Former Secretary of State and first lady Hillary Clinton touched on numerous subjects during her visit to San Diego today, but was coy about whether she plans to run for president.
The former first lady signed copies of her book, "Hard Choices," for about 1,000 people at Warwick's in La Jolla prior to speaking at a luncheon at the Biotechnology Information Organization conference at the San Diego Convention Center.
Answering a question at the BIO conference about the Russian president, Clinton recalled Vladimir Putin's announcement in 2011 that he would once again become the head of that nation's government.
"You've got to love that version of politics -- it's so clean, and it doesn't cause any fuss, and nobody has to campaign for anything -- just get on the stage and make an announcement," Clinton jokingly said.
A woman told 10News that she asked Clinton at her book-signing event at Warwick's Books whether she would run, and received the answer, "Well, if I do it, I'll need your help."
Clinton has come under criticism over the past couple weeks for commenting that she and her husband were in debt when they left the White House because of legal bills, without noting pending multimillion-dollar book deals and other prospects that would benefit them financially.
On Monday, former President Bill Clinton defended his wife's commitment to the poor and said she was not out of touch.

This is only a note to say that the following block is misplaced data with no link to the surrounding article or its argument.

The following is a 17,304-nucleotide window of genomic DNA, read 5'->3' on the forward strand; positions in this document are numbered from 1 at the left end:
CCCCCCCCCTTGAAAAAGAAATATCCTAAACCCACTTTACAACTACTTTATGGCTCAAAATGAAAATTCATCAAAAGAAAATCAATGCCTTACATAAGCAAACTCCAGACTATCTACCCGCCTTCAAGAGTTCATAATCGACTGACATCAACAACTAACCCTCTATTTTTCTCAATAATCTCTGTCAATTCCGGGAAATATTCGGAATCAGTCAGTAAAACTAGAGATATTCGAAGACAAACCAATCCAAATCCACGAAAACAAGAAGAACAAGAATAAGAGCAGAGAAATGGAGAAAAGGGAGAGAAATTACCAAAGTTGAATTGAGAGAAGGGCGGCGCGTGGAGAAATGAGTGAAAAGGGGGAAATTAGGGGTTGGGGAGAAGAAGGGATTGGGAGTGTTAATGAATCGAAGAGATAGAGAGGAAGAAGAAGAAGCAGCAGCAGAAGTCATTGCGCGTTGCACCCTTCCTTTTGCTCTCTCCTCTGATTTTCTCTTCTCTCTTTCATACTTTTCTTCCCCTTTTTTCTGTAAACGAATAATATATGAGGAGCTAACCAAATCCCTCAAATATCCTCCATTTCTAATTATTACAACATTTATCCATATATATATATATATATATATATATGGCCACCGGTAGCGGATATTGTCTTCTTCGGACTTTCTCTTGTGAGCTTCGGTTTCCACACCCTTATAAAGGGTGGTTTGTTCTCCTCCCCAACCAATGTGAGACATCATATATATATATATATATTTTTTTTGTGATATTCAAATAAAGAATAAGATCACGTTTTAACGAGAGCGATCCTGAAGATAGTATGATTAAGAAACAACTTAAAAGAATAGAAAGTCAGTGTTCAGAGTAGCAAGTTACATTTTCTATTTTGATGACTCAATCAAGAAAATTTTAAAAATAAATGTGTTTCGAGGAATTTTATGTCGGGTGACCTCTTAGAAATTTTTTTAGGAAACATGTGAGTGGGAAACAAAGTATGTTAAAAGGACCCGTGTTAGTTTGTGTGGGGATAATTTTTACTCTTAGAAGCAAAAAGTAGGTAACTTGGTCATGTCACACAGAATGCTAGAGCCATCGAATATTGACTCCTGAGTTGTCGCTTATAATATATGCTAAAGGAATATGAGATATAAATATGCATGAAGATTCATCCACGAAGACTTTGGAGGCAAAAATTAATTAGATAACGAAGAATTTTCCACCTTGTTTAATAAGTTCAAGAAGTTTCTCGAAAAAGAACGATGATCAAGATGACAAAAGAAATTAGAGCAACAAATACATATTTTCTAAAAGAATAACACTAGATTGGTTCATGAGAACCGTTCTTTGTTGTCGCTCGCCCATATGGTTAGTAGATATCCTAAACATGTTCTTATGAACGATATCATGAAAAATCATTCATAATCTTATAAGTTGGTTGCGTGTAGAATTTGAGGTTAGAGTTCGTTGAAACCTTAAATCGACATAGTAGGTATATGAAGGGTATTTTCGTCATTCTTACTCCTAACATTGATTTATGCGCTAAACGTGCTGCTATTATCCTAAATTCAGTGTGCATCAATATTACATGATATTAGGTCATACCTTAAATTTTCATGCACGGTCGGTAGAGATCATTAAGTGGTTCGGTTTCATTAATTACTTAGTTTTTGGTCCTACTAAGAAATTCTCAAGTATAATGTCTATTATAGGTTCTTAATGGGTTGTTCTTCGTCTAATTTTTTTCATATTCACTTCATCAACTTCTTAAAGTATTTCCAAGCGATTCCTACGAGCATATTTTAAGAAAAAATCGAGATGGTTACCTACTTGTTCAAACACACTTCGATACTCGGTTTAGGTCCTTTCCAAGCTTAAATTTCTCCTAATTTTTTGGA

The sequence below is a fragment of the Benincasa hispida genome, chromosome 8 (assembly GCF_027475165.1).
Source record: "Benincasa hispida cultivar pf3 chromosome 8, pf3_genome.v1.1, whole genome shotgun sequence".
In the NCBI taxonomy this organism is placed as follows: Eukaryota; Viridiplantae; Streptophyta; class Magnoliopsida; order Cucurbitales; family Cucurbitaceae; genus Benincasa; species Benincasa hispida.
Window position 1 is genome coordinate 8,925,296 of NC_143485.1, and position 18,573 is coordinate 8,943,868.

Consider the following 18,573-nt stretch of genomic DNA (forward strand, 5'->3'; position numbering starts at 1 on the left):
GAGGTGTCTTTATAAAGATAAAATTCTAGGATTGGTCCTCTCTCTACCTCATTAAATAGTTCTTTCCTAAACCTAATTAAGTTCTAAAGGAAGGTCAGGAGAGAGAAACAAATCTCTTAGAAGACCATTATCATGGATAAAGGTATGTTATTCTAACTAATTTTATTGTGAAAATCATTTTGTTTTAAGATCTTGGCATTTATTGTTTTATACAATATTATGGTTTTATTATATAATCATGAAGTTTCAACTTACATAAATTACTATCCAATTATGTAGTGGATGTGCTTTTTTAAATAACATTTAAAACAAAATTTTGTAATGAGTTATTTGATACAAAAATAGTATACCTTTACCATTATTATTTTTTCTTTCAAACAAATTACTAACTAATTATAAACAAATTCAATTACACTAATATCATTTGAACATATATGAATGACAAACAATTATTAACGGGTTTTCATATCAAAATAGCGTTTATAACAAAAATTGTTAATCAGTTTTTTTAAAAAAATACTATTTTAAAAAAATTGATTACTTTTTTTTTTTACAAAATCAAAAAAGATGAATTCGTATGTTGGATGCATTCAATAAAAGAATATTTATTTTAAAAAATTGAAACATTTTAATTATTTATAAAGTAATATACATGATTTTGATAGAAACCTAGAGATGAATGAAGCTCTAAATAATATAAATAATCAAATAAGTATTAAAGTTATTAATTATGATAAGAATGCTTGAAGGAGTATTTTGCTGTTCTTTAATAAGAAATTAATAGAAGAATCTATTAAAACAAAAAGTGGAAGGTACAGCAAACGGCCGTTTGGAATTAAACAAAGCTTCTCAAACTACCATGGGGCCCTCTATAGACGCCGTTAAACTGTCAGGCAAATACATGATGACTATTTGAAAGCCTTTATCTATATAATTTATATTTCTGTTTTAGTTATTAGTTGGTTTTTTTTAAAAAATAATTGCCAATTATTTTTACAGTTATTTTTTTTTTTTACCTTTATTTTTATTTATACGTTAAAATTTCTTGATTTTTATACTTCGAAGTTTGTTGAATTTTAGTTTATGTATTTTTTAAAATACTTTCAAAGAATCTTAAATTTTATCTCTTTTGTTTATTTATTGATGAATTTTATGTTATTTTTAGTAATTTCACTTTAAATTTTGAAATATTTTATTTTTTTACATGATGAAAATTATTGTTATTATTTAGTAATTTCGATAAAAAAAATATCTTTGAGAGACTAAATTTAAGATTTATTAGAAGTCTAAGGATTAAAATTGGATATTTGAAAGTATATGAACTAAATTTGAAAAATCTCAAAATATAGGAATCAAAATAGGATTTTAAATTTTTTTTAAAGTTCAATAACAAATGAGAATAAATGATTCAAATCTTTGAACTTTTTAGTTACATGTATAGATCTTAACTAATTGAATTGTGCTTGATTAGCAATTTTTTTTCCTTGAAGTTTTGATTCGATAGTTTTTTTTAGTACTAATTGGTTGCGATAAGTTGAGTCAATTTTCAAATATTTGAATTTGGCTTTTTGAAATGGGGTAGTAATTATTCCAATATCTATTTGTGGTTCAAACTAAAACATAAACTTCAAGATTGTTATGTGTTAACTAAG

The controversy arose from reports that the Clintons charge appearance fees around $200,000. A spokeswoman for the BIO conference did not respond to a question of how much Hillary Clinton was being paid for speaking at the luncheon.
CNN reported that the book tour for her memoir has resembled a political campaign, run by campaign operatives instead of book publicists.
"Hard Choices" includes her views on the 2012 attack on a U.S. diplomatic compound and CIA base in Benghazi, Libya, that killed four Americans, including three San Diegans. She also discusses her dealings with Putin.
She said at the BIO convention that the Russian leader wants to rebuild influence in neighboring countries and has no problem using "intimidation" to get his way.
"He's someone you have to stand up to," Clinton said.
She also talked about global warming, bio-engineered food products, challenges posed by China, negotiations over Iran's nuclear program and recent turmoil in Iraq.
She laid the blame for the renewed insurgency in Iraq at the feet of Shiite Prime Minister Nouri al-Maliki, who purged Sunni members of the government from power. The only solution to the current crisis is to get al- Maliki to make changes that inspire Sunni support, she said.
Clinton said she doesn't think he will take such action.
"My point has been the United States should not be committed to doing very much at all, unless we have a clear understanding of what Maliki is going to do and what role Iran is going to play," Clinton said.
She said the U.S. doesn't want to support only one side in the conflict.
"I don't think we want to be in the same arena with the Iranians until we know what that means, and I, sitting here today, have no idea what that would mean," Clinton said. "I don't think it's necessarily in our interest to be seen that way."
She said there are too many questions that need to be answered before she would back any action beyond President Barack Obama's order to send as many as 300 military advisers to the strife-torn country.—City News Service